Environment Waikato says it is very encouraged by the fact that compliance with earthworks rules is rising and that enforcement actions against people doing earthworks improperly have dropped significantly.
Earthworks carried out in contravention of the law and regional council rules can damage the natural environment and lead to large amounts of sediment getting into waterways.
A report to today’s regulatory committee meeting on figures between 2007-08 and last financial year showed prosecutions for earthworks offences dropped from five in 2007-08 to none in 2009-10. Infringement notices with fines dropped from 28 to 15, abatement notices from 13 to two and formal warnings fell from 31 to four.
The rise in compliance with rules and the drop in enforcement actions comes against a background of EW running an ongoing series of erosion and sediment control workshops for contractors and consultants. More than 320 people have attended from 2007 to last financial year, with just under 60 people attending three workshops alone in June 2010.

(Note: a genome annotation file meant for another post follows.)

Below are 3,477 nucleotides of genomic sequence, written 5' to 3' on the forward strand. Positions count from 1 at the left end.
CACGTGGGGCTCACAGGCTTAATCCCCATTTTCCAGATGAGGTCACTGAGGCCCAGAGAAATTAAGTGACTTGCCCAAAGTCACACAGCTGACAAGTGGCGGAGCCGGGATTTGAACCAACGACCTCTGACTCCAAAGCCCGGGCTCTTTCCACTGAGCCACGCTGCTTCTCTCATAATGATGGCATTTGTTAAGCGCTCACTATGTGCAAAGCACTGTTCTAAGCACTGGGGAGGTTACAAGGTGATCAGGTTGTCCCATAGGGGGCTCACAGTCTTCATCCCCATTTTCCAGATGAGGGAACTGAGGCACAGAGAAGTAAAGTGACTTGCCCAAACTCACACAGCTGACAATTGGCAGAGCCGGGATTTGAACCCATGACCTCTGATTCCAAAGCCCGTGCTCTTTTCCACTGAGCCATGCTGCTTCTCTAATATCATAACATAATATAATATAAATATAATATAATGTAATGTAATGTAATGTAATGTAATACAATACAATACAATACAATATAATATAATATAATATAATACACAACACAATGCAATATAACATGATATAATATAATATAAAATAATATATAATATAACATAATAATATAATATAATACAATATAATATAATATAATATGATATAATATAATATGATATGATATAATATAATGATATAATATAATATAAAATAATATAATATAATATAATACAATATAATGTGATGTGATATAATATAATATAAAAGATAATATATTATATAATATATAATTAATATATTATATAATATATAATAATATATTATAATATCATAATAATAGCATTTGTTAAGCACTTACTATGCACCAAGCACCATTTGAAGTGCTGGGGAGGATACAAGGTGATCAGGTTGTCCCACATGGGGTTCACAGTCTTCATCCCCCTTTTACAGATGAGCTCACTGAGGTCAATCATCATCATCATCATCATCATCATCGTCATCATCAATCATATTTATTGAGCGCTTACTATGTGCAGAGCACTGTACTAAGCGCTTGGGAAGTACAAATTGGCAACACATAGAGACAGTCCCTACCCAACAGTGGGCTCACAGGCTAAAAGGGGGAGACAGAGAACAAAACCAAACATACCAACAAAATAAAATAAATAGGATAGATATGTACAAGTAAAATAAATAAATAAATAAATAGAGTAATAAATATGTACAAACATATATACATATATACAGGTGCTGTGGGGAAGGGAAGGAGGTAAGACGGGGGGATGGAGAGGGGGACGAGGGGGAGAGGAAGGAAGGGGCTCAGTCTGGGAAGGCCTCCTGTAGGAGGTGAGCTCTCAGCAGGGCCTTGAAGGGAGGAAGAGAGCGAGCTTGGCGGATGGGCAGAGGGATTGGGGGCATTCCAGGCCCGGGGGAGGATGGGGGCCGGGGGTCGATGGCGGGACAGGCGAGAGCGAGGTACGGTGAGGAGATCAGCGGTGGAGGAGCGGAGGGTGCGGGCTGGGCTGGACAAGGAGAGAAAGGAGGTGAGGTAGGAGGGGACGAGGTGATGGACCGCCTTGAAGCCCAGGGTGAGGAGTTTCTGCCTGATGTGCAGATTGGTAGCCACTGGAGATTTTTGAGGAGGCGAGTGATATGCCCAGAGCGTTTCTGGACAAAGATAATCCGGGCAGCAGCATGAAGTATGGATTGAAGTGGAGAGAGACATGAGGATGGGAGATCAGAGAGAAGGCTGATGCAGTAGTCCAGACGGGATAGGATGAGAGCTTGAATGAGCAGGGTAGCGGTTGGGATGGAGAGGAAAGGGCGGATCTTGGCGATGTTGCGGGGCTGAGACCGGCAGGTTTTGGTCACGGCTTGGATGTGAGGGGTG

The reduction in the number of "problem" sites was probably also related to a significant drop in earthworks activity generally in the region during the last three years in the rural and private sectors, said land and soil programme manager Grant Blackie.
But he said the figures made it clear there had been a rise in compliance with rules generally and a "major reduction" in enforcement actions in all areas relating to earthworks last year, following on from a similar trend the previous year.
"While it is difficult to assess the cumulative impact of information, education, compliance monitoring and enforcement activities undertaken on the earthworks sector, it appears anecdotally that standards in the earthworks area have lifted generally.
"In addition a greater level of advice is being sought from EW regarding consent requirements, particularly from the rural sector, which is encouraging."